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Local responses to disasters: recent lessons from zero-order responders

Local responses to disasters: recent lessons from zero-order responders The purpose of this paper is to define and discuss the concept of zero-order responders (ZOR). It explores the potential lessons and the additive value that assimilation of responses of disaster-affected people into disaster risk reduction (DRR) and disaster risk management (DRM) programs can provide.Design/methodology/approachIn order to support this concept, the authors review two recent extreme hydrometeorological events, illustrating how local populations cope with disasters during the period before external support arrives. Additionally, the authors address their under-leveraged role in the management of recovery. The empirical evidence was collected by direct observations during the 2017 El Niño Costero-related floods in Peru, and by the review of press following 2017 hurricanes Irma and Maria destruction in Puerto Rico.FindingsDuring disasters, there is a window of time before official and/or external support arrives. During this period, citizens must act unsupported by first responders – devising self-coping strategies in order to survive. In the days, weeks and months following a disaster, local populations are still facing recovery with creativity.Research limitations/implicationsCiting references arguing for or against the value of documenting survivor methods to serve as a testimony for the improvement of DRR programming.Practical implicationsDRR and DRM must integrate local populations and knowledge into DRR planning to improve partnerships between communities and organizations.Social implicationsThe actions and experiences of citizens pro-acting to pave fruitful futures is a valuable commentary on improvements for DRR and management.Originality/valueThis paper proposes a citizen-centered contribution to future disaster risk reducing actions. This approach emphasizes the reinterpretation of local responses to disasters. DRRs and DRMs growth as fields would value from heralding ZOR coping and improvisation skills, illustrated under stressful disaster-related conditions, as an additive resource to programming development. http://www.deepdyve.com/assets/images/DeepDyve-Logo-lg.png Disaster Prevention and Management Emerald Publishing

Local responses to disasters: recent lessons from zero-order responders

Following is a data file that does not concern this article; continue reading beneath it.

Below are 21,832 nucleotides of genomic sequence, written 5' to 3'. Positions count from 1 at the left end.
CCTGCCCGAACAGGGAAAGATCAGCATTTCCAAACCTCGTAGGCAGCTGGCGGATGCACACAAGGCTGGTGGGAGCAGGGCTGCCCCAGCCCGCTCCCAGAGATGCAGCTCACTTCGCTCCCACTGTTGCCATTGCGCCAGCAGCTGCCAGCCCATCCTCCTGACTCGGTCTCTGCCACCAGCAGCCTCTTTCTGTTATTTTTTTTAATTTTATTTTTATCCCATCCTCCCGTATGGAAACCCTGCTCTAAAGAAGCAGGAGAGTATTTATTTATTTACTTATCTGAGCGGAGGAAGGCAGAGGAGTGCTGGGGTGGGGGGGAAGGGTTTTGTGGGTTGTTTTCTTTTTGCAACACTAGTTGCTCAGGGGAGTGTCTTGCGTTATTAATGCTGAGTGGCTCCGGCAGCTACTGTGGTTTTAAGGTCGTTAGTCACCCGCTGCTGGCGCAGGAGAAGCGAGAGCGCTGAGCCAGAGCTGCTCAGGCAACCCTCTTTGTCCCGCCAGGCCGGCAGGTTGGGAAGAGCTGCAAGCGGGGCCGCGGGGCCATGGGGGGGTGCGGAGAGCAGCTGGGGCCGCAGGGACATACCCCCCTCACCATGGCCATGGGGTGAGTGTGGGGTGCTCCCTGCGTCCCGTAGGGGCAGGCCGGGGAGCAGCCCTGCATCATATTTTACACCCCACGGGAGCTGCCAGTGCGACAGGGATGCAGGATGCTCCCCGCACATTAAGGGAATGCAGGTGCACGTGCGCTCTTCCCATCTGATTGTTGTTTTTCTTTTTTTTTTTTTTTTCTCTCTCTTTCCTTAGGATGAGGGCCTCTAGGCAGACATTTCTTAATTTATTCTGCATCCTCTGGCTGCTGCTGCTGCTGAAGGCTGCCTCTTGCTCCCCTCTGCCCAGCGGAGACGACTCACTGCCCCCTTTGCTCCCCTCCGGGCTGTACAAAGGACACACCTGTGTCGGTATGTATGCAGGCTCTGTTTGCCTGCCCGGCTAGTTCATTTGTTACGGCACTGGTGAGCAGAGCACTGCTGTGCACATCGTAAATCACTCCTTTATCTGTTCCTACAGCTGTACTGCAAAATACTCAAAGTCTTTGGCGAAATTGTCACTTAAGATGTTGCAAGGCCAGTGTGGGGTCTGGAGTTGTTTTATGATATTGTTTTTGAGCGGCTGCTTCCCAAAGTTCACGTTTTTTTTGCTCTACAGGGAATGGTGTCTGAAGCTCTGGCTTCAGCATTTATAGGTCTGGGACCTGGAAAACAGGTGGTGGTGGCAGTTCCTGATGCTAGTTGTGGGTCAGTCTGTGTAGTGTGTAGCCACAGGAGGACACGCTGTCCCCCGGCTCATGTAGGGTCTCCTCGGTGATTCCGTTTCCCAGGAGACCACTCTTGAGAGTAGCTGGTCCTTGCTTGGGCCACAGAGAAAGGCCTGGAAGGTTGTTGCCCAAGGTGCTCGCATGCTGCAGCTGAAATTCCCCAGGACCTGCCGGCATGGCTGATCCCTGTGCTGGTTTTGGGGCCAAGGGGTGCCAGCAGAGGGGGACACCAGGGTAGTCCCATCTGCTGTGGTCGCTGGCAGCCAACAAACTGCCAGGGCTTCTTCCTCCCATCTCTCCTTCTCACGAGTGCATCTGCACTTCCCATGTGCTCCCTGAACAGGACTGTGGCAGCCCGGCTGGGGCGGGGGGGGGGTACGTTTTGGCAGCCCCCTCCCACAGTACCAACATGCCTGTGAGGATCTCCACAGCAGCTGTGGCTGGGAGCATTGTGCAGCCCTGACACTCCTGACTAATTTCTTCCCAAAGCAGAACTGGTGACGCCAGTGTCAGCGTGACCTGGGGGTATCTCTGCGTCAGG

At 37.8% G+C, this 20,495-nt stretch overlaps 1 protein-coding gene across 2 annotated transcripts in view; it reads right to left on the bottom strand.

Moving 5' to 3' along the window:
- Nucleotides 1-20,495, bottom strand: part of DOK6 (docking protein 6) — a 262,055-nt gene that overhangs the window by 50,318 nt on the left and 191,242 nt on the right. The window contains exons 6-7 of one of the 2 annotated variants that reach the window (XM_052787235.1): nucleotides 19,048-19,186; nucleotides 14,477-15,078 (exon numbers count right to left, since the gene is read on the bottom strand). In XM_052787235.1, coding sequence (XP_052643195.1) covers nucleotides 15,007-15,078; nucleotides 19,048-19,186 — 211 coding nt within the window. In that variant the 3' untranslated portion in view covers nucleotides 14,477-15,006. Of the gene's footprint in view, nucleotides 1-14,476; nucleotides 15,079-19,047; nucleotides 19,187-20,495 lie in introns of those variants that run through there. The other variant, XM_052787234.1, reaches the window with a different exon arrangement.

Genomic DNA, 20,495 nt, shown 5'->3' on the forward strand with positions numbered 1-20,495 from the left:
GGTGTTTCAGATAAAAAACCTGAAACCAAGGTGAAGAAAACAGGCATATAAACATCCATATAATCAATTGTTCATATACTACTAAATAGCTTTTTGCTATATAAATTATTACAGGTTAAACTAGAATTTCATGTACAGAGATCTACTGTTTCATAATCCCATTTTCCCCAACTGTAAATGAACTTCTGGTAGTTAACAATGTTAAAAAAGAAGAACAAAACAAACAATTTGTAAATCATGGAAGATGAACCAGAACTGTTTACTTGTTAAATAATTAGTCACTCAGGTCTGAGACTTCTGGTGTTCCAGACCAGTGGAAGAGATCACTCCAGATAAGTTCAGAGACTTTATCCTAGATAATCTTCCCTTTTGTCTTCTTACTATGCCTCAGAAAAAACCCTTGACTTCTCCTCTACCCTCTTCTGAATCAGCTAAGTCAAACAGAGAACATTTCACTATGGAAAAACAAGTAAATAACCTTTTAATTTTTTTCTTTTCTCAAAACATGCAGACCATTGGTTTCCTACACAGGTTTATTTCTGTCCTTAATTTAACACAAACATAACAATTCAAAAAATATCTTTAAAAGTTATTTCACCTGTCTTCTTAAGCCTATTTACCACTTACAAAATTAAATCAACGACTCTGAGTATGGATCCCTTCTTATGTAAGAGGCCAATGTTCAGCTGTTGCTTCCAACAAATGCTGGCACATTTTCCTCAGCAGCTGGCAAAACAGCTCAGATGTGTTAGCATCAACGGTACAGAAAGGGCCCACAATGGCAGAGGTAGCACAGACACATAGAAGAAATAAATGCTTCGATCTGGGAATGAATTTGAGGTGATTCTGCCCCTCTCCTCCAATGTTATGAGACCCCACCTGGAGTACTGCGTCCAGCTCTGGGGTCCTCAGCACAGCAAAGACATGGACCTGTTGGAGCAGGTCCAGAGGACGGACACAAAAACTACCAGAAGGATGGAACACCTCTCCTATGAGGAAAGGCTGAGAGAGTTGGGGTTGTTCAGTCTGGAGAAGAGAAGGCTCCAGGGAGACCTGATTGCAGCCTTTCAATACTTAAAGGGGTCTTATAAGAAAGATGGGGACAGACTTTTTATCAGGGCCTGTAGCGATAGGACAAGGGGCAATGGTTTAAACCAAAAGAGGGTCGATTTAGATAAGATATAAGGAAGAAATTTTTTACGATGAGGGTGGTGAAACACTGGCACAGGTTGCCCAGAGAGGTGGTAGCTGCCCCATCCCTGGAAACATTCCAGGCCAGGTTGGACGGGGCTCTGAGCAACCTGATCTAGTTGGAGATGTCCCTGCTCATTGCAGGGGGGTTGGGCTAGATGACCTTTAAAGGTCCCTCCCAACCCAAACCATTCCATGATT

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References (18)

Publisher
Emerald Publishing
Copyright
© Emerald Publishing Limited
ISSN
0965-3562
DOI
10.1108/dpm-05-2018-0151
Publisher site
See Article on Publisher Site

Abstract

The purpose of this paper is to define and discuss the concept of zero-order responders (ZOR). It explores the potential lessons and the additive value that assimilation of responses of disaster-affected people into disaster risk reduction (DRR) and disaster risk management (DRM) programs can provide.Design/methodology/approachIn order to support this concept, the authors review two recent extreme hydrometeorological events, illustrating how local populations cope with disasters during the period before external support arrives. Additionally, the authors address their under-leveraged role in the management of recovery. The empirical evidence was collected by direct observations during the 2017 El Niño Costero-related floods in Peru, and by the review of press following 2017 hurricanes Irma and Maria destruction in Puerto Rico.FindingsDuring disasters, there is a window of time before official and/or external support arrives. During this period, citizens must act unsupported by first responders – devising self-coping strategies in order to survive. In the days, weeks and months following a disaster, local populations are still facing recovery with creativity.Research limitations/implicationsCiting references arguing for or against the value of documenting survivor methods to serve as a testimony for the improvement of DRR programming.Practical implicationsDRR and DRM must integrate local populations and knowledge into DRR planning to improve partnerships between communities and organizations.Social implicationsThe actions and experiences of citizens pro-acting to pave fruitful futures is a valuable commentary on improvements for DRR and management.Originality/valueThis paper proposes a citizen-centered contribution to future disaster risk reducing actions. This approach emphasizes the reinterpretation of local responses to disasters. DRRs and DRMs growth as fields would value from heralding ZOR coping and improvisation skills, illustrated under stressful disaster-related conditions, as an additive resource to programming development.

Journal

Disaster Prevention and ManagementEmerald Publishing

Published: Jan 22, 2019

Keywords: Disaster risk management; Disaster risk reduction; Survivors; Improvisation; Victims; Local disasters responses

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